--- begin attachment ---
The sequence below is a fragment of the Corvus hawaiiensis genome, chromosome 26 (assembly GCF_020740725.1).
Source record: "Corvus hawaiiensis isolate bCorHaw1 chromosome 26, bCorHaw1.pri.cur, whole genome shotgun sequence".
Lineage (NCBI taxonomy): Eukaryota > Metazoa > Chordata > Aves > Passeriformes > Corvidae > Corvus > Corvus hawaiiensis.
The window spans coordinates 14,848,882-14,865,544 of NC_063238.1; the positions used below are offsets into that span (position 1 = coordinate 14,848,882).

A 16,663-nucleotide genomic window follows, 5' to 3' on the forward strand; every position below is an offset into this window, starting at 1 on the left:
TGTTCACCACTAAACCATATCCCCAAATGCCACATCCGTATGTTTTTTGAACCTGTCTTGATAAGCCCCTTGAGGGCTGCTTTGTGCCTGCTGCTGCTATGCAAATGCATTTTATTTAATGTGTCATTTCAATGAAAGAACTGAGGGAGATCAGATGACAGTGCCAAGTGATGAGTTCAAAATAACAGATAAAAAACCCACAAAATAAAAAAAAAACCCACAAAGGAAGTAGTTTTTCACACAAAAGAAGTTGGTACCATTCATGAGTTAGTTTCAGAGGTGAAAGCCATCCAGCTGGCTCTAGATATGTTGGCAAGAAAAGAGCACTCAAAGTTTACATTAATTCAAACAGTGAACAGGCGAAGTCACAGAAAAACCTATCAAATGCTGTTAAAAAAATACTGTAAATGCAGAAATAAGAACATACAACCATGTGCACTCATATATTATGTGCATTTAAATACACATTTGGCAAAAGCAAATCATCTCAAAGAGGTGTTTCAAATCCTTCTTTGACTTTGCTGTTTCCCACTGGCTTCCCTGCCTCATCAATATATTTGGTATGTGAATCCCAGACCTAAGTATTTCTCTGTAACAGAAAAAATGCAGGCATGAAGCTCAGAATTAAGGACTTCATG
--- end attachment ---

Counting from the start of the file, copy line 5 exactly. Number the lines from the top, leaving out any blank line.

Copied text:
A 16,663-nucleotide genomic window follows, 5' to 3' on the forward strand; every position below is an offset into this window, starting at 1 on the left: